The Covid-19 pandemic is having an unprecedented impact on the global economy and supply chains across the world are feeling the pinch.
According to Databuild CEO Morag Evans, this presents an ideal opportunity for South African companies to support local manufacturers.
As more countries go into lockdown, world leaders and health care workers across the globe are working non-stop to contain the spread of infection and put an end to the pandemic as speedily as possible.
Deloitte is predicting that the slowdown in economic activity – including transport restrictions – in countries affected with the coronavirus, will have a detrimental impact on manufacturing and in raw materials used in manufacturing.
According to Industry Insight, around one hundred Chinese builders have already closed their doors and factory closures and production halts in the country are delaying the importation of materials.
“South Africa’s construction industry, and local cement manufacturers in particular, has been hard hit over the past few years by cheap imports from countries such as China, Vietnam and Pakistan,” says Evans.
“Our country has numerous cement-producing plants which are more than capable of keeping up with local demand, but government’s failure to stem the tide of Chinese imports has led to a steady decline in local manufacturing output, and negatively impacted the competitiveness of our local manufacturers. This is despite the fact that independent reports revealed the imported products to be of sub-standard quality and in contravention of cement quality regulations.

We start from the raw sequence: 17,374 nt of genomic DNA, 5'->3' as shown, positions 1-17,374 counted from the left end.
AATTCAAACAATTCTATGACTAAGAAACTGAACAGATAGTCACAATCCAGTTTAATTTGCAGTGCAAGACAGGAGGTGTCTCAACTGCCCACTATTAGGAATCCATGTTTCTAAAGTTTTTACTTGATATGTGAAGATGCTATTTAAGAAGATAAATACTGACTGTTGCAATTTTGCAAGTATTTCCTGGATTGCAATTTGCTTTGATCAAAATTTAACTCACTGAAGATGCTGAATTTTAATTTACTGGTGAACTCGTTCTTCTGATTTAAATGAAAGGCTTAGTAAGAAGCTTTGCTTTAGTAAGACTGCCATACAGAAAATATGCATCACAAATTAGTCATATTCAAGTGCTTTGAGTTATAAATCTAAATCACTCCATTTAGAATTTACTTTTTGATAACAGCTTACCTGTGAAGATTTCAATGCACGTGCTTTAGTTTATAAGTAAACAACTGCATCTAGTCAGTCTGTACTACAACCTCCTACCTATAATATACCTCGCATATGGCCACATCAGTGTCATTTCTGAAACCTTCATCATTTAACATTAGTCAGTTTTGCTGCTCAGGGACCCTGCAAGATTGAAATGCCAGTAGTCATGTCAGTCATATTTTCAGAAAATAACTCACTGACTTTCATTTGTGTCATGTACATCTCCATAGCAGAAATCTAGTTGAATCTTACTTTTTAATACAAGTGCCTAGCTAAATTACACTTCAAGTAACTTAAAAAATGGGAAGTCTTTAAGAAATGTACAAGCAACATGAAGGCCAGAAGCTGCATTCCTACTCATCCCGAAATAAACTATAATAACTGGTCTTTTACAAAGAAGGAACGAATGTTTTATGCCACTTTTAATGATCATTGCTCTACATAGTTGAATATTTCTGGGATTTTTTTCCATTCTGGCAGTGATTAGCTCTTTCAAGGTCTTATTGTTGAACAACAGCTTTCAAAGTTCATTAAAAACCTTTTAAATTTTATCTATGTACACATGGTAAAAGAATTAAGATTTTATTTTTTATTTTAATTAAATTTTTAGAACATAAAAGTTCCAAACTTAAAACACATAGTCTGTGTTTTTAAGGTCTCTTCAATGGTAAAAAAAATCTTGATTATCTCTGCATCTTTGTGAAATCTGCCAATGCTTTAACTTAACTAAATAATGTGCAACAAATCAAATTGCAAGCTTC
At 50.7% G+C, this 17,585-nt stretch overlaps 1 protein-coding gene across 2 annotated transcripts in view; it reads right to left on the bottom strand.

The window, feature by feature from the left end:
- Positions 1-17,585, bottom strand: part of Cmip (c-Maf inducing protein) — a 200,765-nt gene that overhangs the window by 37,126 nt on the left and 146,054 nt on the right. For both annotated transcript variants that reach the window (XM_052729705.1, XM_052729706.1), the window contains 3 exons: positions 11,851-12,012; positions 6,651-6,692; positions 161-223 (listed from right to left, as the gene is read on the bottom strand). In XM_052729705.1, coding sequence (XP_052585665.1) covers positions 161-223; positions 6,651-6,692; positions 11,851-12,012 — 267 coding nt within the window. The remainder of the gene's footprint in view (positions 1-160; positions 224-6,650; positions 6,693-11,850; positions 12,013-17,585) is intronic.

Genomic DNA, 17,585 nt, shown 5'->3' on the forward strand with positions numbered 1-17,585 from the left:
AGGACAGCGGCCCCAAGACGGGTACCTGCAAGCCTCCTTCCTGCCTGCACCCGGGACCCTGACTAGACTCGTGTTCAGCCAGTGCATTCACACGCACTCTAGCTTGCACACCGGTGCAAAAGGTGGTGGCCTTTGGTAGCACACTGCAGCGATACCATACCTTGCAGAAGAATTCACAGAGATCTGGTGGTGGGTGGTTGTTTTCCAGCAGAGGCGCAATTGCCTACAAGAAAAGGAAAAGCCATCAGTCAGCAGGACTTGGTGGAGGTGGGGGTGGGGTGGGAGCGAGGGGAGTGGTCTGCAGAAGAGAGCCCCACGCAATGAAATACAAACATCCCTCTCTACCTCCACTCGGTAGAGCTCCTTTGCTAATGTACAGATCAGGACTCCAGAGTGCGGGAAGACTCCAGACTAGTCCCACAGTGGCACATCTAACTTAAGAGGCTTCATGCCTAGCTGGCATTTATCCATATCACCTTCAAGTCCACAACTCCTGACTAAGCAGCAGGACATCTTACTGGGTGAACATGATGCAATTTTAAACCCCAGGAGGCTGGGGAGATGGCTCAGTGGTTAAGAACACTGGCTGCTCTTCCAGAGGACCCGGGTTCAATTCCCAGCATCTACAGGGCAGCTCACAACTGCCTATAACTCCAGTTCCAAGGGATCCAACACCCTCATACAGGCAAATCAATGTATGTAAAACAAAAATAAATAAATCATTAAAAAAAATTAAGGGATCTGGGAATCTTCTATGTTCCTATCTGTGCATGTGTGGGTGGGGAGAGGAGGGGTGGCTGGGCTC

“The current constraint on China’s manufacturing output provides a golden opportunity to local manufacturers to reclaim the supply chain of these products as well as other locally produced materials.
“This will not only give South Africa’s economy, which was already ailing prior to the outbreak of the virus, much-needed impetus but also boost job creation.”
Evans calls on all South African contractors to support local manufacturers in the coming months. “Now, more than ever before, local role players, including government, need to work together to uplift and expand our country’s construction industry,” she says.
“Time will reveal all the lessons learned from the coronavirus pandemic, but the risk of sourcing from single suppliers cannot be ignored. It only serves to render the supply chain vulnerable in the event of a crisis such as the one we are currently experiencing.
“Economic recovery after the coronavirus will be long and slow, but if South Africans stand together and timeously seize opportunities to strengthen local capabilities, we can turn it around,” Evans concludes.